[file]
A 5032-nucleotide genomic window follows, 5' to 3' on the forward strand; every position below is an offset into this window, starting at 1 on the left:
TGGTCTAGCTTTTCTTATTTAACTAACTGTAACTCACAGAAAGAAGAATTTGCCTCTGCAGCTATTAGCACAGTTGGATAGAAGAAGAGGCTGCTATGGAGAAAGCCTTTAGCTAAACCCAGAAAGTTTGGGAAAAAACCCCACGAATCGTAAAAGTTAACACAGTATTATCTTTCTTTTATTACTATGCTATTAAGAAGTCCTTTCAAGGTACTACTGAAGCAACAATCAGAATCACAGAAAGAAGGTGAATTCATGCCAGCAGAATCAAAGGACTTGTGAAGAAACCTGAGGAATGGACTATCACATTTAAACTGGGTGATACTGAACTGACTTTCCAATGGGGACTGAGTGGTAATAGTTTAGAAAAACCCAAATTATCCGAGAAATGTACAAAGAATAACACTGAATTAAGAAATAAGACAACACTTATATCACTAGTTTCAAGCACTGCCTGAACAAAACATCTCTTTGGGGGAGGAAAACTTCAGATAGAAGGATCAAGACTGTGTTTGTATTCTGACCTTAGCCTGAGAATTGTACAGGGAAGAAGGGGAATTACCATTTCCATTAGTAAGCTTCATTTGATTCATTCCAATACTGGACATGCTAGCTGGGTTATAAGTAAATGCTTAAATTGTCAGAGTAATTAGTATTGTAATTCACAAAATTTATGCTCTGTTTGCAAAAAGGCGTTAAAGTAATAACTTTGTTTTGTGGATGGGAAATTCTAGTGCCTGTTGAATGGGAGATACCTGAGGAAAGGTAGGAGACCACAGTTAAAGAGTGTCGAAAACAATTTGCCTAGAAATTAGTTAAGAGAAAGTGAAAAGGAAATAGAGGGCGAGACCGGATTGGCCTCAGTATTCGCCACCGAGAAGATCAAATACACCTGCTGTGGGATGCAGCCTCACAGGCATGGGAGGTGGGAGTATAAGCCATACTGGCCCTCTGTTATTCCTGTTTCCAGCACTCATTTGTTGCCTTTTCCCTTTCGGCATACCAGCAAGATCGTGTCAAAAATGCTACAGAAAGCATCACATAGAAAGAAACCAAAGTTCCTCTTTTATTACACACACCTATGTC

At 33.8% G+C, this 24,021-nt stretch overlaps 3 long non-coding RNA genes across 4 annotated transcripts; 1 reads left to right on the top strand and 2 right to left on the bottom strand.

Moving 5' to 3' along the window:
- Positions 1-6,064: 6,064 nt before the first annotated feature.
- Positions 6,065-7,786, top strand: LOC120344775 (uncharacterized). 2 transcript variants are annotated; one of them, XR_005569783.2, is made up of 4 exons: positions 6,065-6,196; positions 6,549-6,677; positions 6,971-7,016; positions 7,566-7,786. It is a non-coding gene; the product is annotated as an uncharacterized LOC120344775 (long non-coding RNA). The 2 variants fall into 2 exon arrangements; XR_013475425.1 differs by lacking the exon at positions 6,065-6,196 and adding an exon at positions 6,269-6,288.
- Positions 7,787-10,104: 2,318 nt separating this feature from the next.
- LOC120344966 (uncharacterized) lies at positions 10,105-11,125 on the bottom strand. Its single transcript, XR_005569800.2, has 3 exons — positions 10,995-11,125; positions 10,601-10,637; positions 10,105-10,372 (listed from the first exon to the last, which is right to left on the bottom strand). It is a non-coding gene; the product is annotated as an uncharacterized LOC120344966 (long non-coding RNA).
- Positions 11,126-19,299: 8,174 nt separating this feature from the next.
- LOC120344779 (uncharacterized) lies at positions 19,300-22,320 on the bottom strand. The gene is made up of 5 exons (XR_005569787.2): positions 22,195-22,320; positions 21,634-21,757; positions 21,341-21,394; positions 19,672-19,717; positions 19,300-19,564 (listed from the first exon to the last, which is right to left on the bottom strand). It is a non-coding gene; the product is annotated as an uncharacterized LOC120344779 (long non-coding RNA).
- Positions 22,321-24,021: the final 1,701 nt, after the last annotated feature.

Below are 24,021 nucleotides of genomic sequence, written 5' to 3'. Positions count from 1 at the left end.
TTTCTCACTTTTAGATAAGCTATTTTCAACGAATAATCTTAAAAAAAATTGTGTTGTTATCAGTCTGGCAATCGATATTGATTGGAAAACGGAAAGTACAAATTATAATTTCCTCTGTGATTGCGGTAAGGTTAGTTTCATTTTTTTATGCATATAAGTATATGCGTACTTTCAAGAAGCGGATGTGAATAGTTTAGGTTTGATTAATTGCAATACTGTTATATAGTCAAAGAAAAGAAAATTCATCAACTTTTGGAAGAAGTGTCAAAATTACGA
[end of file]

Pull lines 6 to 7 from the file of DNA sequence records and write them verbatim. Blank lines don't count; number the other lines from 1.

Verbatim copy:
- Positions 6,065-7,786, top strand: LOC120344775 (uncharacterized). 2 transcript variants are annotated; one of them, XR_005569783.2, is made up of 4 exons: positions 6,065-6,196; positions 6,549-6,677; positions 6,971-7,016; positions 7,566-7,786. It is a non-coding gene; the product is annotated as an uncharacterized LOC120344775 (long non-coding RNA). The 2 variants fall into 2 exon arrangements; XR_013475425.1 differs by lacking the exon at positions 6,065-6,196 and adding an exon at positions 6,269-6,288.
- Positions 7,787-10,104: 2,318 nt separating this feature from the next.